Pursuant to Article 11.22 of the FTA Mexico-CACM, Tomza has three years to file an investment arbitration against Nicaragua as of the date it became aware or should have become aware of Nicaragua’s violations of the FTA Mexico-CACM. Hence, if we take the National Confiscations Review Commission’s Decision No. 350-2020 of November 2020 as the final act of Nicaragua’s creeping expropriation in breach of the relevant FTA, Tomza’s deadline to submit this dispute to an investment arbitration will expire in November 2023. Alternatively, if we consider that Tomza gained material knowledge of the unlawful expropriation only this March when its plant was repainted green by the Nicaraguan Petroleum Company, then Tomza’s time period to bring an arbitral claim will elapse in March 2024.
Importantly, Article 11.20(4) of the FTA Mexico-CACM has a strict fork-in-the road provision. This provision provides that, once a foreign investor has decided to resolve an investment dispute before the national courts of the host-country, the foreign investor cannot then resort to international arbitration to settle the same dispute. This article is phrased in a particularly limited way in that it expressly states that the foreign investor’s decision on the forum in which to litigate its investment dispute is final. Tomza must not bring this investment dispute before Nicaraguan domestic courts if it does not want to lose its opportunity to pursue the much more transparent and favorable terms available to it in international arbitration. The latter has many advantages over domestic litigation, including the impartiality of an arbitral tribunal, the tribunal’s speed in addressing the dispute, and the likelihood that any final award would also be enforceable across much of the globe.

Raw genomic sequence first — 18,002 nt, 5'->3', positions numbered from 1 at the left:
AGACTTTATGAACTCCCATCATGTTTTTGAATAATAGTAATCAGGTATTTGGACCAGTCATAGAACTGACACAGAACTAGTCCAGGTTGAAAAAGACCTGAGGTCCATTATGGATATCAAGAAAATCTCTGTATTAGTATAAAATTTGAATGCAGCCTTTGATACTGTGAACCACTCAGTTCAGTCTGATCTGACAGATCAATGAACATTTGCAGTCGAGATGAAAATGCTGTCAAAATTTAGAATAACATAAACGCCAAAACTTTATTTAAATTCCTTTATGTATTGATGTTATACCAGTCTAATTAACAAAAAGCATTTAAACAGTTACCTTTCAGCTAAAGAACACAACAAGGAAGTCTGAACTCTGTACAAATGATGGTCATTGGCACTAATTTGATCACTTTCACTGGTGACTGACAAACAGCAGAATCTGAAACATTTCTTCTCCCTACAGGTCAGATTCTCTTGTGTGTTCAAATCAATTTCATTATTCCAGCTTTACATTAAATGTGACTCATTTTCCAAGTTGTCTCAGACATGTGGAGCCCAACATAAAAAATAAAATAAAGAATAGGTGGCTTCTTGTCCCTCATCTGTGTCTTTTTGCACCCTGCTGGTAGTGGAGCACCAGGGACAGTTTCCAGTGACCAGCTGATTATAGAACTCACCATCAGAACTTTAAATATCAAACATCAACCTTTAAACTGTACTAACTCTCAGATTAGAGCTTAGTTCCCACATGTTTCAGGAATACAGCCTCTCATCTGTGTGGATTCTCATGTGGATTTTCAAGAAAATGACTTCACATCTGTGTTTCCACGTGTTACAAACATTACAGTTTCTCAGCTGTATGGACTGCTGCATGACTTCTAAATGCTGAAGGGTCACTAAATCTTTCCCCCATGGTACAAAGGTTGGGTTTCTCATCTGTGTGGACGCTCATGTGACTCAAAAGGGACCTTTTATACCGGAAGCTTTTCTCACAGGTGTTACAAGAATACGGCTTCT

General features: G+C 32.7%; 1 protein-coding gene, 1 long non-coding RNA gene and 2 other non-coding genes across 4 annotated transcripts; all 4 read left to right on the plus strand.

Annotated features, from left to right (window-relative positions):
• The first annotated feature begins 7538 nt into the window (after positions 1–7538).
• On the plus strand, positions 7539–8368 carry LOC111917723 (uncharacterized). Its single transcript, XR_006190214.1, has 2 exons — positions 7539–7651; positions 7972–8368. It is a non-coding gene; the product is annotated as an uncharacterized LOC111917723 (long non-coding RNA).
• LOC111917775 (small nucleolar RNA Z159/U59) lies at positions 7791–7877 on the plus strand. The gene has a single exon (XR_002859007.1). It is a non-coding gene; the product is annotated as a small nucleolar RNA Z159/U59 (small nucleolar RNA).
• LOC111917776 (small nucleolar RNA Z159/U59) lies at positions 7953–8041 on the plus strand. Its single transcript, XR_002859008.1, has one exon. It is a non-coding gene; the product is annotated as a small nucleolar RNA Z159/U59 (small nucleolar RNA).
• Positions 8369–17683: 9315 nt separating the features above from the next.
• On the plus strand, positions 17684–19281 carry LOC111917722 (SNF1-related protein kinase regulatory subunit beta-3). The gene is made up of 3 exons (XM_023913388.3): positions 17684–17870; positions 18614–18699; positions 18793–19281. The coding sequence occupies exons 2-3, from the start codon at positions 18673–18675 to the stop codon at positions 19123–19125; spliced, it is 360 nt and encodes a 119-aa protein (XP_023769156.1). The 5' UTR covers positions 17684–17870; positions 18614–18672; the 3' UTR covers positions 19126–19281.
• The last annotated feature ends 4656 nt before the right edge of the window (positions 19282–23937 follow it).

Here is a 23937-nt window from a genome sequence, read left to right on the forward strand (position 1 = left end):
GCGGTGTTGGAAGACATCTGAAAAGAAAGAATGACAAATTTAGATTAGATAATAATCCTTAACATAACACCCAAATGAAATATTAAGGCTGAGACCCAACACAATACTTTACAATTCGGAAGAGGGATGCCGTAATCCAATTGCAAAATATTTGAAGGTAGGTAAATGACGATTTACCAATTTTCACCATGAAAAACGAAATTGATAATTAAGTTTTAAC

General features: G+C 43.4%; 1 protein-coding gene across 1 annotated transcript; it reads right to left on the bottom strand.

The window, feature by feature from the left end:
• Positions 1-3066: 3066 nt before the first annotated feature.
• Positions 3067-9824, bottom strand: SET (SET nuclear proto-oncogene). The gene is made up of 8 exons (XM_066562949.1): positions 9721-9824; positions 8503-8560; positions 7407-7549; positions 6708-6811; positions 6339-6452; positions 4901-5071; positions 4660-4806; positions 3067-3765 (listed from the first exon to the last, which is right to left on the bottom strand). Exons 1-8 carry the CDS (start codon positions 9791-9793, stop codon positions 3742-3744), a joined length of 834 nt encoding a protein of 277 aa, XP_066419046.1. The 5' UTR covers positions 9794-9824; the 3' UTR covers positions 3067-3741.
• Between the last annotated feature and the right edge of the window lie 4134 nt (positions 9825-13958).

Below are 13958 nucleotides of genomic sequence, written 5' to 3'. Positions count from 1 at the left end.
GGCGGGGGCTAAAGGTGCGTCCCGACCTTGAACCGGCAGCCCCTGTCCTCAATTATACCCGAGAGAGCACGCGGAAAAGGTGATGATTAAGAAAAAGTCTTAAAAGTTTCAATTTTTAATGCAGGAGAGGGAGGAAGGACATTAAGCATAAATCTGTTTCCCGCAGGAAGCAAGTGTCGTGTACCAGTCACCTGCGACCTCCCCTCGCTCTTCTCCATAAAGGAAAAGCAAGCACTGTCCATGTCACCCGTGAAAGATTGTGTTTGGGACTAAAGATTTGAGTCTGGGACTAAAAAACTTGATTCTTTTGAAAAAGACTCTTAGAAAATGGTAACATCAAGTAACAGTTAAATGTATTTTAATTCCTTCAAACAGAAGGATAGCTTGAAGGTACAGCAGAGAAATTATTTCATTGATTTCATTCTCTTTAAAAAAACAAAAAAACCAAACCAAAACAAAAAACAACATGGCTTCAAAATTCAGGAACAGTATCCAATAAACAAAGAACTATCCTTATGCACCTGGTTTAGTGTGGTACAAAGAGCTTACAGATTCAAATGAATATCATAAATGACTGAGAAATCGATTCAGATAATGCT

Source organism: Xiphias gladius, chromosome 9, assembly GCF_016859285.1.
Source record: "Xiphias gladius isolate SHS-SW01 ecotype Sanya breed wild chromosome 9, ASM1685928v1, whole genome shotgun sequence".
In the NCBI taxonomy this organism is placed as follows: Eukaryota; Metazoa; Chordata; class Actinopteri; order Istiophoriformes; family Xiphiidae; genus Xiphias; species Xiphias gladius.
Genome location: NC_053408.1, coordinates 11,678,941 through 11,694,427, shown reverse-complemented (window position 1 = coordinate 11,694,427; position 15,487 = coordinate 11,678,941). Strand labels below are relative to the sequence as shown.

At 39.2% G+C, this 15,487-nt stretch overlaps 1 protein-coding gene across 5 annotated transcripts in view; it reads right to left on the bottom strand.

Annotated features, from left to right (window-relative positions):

Danilo Ruggero Di Bella is an attorney-at-law, a member of the Madrid Bar and the Canadian Institute for International Law Expertise (CIFILE), and head of the boutique law firm Bottega DI BELLA. He holds a master’s degree in law from Alicante University and an LLM in Investment Treaty Arbitration from Uppsala University. Danilo graduated with a law degree from Florence University, during which time he also obtained a specialization in public international law from Radboud University Nijmegen. He can be reached at firstname.lastname@example.org.